“The Court’s ruling is a resounding victory for the principles of free speech and protest championed by Occupy Nashville and the ACLU,” said ACLU-TN cooperating attorney David Briley, of Bone McAllester Norton PLLC. “This decision reinforces that the state cannot just arbitrarily limit free speech in any manner it wants to.”

In the ruling, Judge Aleta A. Trauger wrote, “The First Amendment cannot yield to the enforcement of state regulations that have no legal effect…In choosing to adopt and implement new regulations by fiat without seeking necessary approval from the Attorney General, they made an unreasonable choice that violated the plaintiffs’ constitutional rights in multiple respects.”

“The right to free speech and political protest is crucial to a healthy democracy, perhaps today more than ever,” said ACLU-TN Executive Director Hedy Weinberg. “We applaud the Court for safeguarding the essential guarantees of the First Amendment.”

ACLU-TN filed the lawsuit, Occupy Nashville et. al., v. Haslam et. al., in October 2011 after the State of Tennessee met in secret and revised the rules controlling Legislative Plaza to implement a curfew and require use and security fees and $1,000,000 in liability insurance prior to community members engaging in assembly activity. The state then arrested the Occupy Nashville demonstrators under the new rules. Prior to their arrests, the demonstrators had been gathered at Legislative Plaza in downtown Nashville to peacefully express their frustration with the government for a couple of weeks.

The lawsuit was filed in the United States District Court for the Middle District of Tennessee, Nashville Division.

In addition to Briley, the plaintiffs are represented by ACLU-TN Legal Director Tom Castelli; ACLU-TN Cooperating Attorney Patrick Frogge of Bell Tennent & Frogge PLLC; and ACLU-TN Cooperating Attorney Tricia Herzfeld of Ozment Law.

The decision for this case can be found here.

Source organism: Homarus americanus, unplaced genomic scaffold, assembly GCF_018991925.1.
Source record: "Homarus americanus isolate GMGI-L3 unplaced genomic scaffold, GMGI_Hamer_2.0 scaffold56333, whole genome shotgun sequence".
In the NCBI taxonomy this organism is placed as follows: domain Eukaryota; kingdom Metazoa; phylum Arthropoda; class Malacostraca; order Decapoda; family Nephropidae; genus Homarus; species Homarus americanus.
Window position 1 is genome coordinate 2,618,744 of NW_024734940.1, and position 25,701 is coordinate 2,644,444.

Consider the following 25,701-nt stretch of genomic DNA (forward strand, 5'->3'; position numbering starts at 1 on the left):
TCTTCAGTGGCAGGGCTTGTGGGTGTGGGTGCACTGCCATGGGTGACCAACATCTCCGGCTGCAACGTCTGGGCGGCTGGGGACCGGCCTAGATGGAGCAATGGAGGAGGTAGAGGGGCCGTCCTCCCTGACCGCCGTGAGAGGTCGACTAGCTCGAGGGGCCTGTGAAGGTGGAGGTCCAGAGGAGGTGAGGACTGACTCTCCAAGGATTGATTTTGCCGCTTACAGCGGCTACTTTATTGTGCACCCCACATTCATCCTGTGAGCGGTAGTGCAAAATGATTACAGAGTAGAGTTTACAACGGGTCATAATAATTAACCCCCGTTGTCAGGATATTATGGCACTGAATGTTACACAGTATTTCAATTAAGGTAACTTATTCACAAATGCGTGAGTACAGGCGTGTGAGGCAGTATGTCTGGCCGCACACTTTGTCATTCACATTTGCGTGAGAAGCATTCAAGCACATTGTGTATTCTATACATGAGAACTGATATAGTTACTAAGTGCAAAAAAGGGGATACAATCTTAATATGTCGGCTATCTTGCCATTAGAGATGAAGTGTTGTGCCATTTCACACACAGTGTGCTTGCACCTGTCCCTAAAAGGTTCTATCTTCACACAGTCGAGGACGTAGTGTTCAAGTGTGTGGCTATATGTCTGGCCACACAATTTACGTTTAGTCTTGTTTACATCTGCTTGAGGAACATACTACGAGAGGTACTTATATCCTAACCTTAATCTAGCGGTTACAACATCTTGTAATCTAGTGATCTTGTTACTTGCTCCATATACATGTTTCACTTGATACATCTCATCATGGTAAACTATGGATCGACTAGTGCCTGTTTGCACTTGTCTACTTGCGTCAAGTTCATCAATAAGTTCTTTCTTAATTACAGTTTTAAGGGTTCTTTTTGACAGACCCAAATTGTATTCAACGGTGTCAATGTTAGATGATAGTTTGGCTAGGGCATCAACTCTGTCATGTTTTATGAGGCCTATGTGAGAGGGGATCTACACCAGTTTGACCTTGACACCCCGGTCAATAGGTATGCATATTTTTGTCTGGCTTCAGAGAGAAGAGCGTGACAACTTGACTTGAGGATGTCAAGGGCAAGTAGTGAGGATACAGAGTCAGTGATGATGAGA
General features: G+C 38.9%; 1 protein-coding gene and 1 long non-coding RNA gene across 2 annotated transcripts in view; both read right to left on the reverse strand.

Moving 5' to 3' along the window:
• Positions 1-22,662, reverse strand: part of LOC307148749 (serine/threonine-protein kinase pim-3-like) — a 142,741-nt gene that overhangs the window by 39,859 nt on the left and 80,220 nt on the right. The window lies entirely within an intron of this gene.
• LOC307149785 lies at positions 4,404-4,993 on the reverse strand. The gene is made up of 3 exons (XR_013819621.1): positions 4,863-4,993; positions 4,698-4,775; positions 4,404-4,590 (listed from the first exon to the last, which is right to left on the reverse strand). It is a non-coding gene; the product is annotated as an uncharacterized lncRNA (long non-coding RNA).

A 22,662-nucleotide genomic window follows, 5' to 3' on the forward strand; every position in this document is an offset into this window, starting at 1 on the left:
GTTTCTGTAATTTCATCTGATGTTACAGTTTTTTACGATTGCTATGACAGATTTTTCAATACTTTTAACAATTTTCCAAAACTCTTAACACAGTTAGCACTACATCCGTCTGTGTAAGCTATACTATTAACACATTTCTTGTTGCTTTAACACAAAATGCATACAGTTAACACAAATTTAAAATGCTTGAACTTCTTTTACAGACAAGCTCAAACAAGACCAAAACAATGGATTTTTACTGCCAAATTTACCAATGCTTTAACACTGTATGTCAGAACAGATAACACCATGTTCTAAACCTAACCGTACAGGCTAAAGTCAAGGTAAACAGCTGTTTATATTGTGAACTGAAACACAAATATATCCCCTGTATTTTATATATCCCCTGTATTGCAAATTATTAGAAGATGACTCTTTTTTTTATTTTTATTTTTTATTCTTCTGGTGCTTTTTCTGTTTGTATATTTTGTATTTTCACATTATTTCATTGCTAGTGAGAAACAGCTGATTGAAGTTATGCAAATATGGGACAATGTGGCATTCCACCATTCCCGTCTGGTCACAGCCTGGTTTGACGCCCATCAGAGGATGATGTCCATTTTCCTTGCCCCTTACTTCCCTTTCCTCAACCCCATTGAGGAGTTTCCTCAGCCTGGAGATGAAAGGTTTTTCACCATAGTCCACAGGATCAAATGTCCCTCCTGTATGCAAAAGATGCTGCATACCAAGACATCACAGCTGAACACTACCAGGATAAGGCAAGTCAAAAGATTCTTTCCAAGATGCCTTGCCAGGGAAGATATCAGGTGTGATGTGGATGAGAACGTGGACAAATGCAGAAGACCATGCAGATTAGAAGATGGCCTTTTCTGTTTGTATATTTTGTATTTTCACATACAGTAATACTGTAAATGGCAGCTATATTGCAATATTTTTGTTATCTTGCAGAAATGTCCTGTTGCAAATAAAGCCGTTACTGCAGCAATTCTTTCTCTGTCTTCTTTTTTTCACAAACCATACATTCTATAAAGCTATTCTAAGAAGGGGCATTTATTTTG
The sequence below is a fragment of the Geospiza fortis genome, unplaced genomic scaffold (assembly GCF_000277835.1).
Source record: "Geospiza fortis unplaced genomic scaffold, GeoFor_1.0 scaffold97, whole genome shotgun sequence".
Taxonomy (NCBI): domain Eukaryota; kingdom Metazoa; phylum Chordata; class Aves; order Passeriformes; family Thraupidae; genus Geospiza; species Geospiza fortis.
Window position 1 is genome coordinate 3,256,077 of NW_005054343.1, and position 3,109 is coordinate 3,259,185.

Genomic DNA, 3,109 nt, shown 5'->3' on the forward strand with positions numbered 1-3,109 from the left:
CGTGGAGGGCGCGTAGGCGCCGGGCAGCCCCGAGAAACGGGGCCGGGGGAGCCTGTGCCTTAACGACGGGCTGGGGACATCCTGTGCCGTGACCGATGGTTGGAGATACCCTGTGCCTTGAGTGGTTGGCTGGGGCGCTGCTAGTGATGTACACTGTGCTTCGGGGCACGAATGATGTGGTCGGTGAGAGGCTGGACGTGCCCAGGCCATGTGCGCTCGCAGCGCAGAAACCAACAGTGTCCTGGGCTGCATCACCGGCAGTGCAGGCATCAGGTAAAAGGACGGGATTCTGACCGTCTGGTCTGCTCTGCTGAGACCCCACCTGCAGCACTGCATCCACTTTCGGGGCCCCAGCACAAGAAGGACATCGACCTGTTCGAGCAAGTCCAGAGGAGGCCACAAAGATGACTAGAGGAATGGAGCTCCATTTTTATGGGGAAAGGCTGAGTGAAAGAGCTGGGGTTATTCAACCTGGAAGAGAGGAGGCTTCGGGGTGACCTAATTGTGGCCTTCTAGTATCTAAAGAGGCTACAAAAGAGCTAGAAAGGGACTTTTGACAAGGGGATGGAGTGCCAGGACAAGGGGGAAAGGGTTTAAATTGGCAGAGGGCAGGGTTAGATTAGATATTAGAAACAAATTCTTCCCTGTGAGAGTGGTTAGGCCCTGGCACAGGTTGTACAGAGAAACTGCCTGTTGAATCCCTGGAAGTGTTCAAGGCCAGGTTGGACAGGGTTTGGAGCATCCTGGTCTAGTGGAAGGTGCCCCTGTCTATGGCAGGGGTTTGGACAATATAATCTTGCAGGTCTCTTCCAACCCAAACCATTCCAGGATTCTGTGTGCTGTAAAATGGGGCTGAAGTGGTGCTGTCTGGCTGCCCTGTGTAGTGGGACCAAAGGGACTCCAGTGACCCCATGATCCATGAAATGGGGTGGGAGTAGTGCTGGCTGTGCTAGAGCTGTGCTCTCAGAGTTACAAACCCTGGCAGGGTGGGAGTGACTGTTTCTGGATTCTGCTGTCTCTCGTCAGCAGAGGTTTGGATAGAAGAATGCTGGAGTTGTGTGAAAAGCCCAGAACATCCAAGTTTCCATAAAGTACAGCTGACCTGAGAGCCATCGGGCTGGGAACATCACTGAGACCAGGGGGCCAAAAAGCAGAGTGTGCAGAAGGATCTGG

The order for this case can be found here.

ACLU Report Documents ‘Devastating Impact’ of 287(g) Jail Program

Press release from the American Civil Liberties Union of Tennessee; December 12, 2012: 

NASHVILLE – The American Civil Liberties Union of Tennessee today released a report, “Consequences & Costs: Lessons Learned from Davidson County, Tennessee’s Jail Model 287(g) Program,” documenting the serious problems with the Davidson County Sheriff’s recently-ended 287(g) jail program. The purpose of the report, which is being sent to the Knox and Rutherford County sheriffs, both of whom have submitted 287(g) applications, is to explain the devastating impact of the program and to urge them to withdraw their applications.

“We hope that the Rutherford and Knox County sheriffs will read our report and recognize that it is in the best interest of their communities to withdraw their pending 287(g) applications. These programs only damage community trust in law enforcement, increase the potential for racial profiling and waste precious law enforcement resources,” said ACLU-TN Executive Director Hedy Weinberg.

The 287(g) program run by the Department of Homeland Security’s (DHS) Immigration and Customs Enforcement (ICE) agency deputizes state and local police and sheriffs to enforce federal immigration law. DHS will meet on December 17 to make decisions on applications for new 287(g) agreements, including the applications submitted by the Knox County Sheriff’s Office and the Rutherford County Sheriff’s Office. DHS is also currently reviewing its existing 287(g) agreements with 57 law enforcement agencies in 21 states whose agreements were temporarily extended, most until the end of December 2012 (1).

Weinberg noted, “We are especially concerned about Rutherford County’s application given the area’s history of hostility toward local Muslims and immigrants, including a Sheriff’s Office training led by a known anti-Islam speaker (2) and local legislators’ sponsorship of numerous harsh, anti-immigrant bills.”

Key findings from the report, based on original quantitative data analysis led by Professor Katharine Donato of Vanderbilt University’s Sociology Department as well as interviews with community members, include the following:

  • While the 287(g) program was developed with the stated goal of responding to “immigration violators who pose a threat to national security or public safety (3), ”the vast majority of the time, deportations through Davidson County’s 287(g) program were triggered by minor, often traffic-related offenses. 

    In 2012, misdemeanors accounted for nearly 79 percent of arrestsport on Impact of Davdof foreign-born people (4) and for those ultimately put into removal proceedings, a staggering 67 percent of their arrests were for Level 2 offenses, which was the level that included traffic violations in the data analyzed. Simultaneously, after implementation of 287(g), among the foreign-born population, arrests for the most severe Level 1 offenses actually decreased 21 percent, moving the program far from its stated goal of targeting threats to public safety.